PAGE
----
As a result, the statute provides that a fee waiver is available upon demonstration of “financial hardship,” and NYSDEC is required to adopt regulations regarding how financial hardship may be demonstrated. It is hoped that the regulations will provide for fee waivers or reductions for affordable housing projects and projects located in disadvantaged communities.
Issues Left Unaddressed by the New Statute. Many stakeholders in the program and other organizations, including the New York State Bar Association, had hoped that the opportunity to amend the statute would encourage the Legislature and the governor to make additional changes to the BCP to improve its effectiveness and streamline its administration. These proposed changes included:
- Expanding the effectiveness of the BCP in addressing soil vapor issues;
- Clarifying of the types of soil vapor-related expenditures that qualify for tax credits;
- Revising and expanding the definition of “underutilized” to allow more sites in New York City to qualify for tangible property tax credits; and
- Making certain technical amendments to the BCP tax provisions to clarify existing ambiguities and streamline the tax audit process.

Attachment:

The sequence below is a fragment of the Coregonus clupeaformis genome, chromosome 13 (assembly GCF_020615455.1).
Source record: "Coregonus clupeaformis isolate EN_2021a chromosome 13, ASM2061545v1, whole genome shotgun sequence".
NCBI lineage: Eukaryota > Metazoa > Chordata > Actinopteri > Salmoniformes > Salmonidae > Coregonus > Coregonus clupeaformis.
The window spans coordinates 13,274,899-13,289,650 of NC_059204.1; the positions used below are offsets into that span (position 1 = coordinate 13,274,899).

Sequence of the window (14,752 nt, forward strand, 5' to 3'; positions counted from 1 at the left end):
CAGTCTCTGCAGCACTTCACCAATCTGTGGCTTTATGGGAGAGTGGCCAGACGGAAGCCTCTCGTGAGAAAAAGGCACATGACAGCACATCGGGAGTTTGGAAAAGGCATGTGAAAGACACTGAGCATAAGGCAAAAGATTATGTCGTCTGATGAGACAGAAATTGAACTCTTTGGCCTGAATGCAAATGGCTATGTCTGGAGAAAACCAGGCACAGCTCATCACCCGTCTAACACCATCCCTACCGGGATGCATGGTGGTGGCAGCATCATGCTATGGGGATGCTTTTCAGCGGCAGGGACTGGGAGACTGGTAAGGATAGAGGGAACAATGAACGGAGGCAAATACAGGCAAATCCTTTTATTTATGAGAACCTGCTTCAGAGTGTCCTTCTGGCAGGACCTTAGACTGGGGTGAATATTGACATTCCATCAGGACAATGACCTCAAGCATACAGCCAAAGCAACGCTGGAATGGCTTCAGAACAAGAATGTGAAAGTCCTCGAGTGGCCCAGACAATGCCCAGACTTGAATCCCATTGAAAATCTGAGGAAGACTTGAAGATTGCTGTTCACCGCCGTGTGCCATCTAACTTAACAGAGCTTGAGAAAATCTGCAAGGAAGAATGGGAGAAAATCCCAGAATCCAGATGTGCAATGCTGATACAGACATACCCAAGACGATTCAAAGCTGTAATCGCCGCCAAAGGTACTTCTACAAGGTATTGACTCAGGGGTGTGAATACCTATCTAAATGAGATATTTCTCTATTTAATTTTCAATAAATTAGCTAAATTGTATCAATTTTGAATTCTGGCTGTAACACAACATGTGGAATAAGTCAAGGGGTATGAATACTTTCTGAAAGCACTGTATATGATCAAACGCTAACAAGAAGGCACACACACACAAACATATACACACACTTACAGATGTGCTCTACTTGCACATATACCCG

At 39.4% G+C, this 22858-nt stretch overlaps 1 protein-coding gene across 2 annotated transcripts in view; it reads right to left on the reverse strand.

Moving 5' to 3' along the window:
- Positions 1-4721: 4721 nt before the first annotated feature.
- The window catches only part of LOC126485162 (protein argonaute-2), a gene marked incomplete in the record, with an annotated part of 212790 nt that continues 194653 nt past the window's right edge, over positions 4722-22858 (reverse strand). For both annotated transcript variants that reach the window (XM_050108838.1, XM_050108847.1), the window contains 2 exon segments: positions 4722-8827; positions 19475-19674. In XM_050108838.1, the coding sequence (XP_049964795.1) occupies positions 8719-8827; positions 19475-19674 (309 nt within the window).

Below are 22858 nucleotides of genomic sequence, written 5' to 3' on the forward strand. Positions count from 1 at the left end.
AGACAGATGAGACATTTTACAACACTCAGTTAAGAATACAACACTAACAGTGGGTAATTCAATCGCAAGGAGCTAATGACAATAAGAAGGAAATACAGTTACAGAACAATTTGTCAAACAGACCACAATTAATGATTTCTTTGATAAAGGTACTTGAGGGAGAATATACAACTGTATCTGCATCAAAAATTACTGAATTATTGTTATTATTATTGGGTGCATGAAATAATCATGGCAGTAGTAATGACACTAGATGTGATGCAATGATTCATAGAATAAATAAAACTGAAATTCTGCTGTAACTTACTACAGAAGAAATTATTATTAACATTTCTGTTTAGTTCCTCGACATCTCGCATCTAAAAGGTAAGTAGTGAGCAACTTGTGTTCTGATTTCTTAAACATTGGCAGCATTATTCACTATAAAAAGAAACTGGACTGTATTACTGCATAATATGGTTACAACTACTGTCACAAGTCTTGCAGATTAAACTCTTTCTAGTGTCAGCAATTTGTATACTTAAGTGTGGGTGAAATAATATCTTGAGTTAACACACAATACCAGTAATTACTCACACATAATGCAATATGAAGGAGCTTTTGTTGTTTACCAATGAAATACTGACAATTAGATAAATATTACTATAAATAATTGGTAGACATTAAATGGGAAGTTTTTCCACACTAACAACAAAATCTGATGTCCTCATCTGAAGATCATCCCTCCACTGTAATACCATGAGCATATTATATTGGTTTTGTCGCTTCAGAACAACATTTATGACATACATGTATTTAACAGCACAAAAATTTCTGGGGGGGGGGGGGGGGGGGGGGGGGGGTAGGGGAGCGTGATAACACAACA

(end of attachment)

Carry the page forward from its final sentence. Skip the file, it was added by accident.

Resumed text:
None of those proposed changes were included in the 2022 amendments.
The 10-year extension of this important program is a win for developers, environmental advocates, and community groups that would like to see the many remaining brownfield sites in New York state cleaned up and made usable again. To those who were hoping for more far-reaching changes in the program, the 2022 amendments are somewhat of a disappointment.
NYSDEC has the opportunity to remedy some of these shortcomings through its pending proposals to change the Part 375 regulations, which govern state cleanup programs, and through the new regulations that the 2022 amendments require NYSDEC to draft. The extent to which NYSDEC will address problems administratively remains to be seen.
Reprinted with permission from the May 2, 2022 issue of the New York Law Journal. © 2022 ALM Media Properties, LLC. Further duplication without permission is prohibited. All rights reserved. For information, contact 877-257-3382 or email@example.com or visit www.almreprints.com.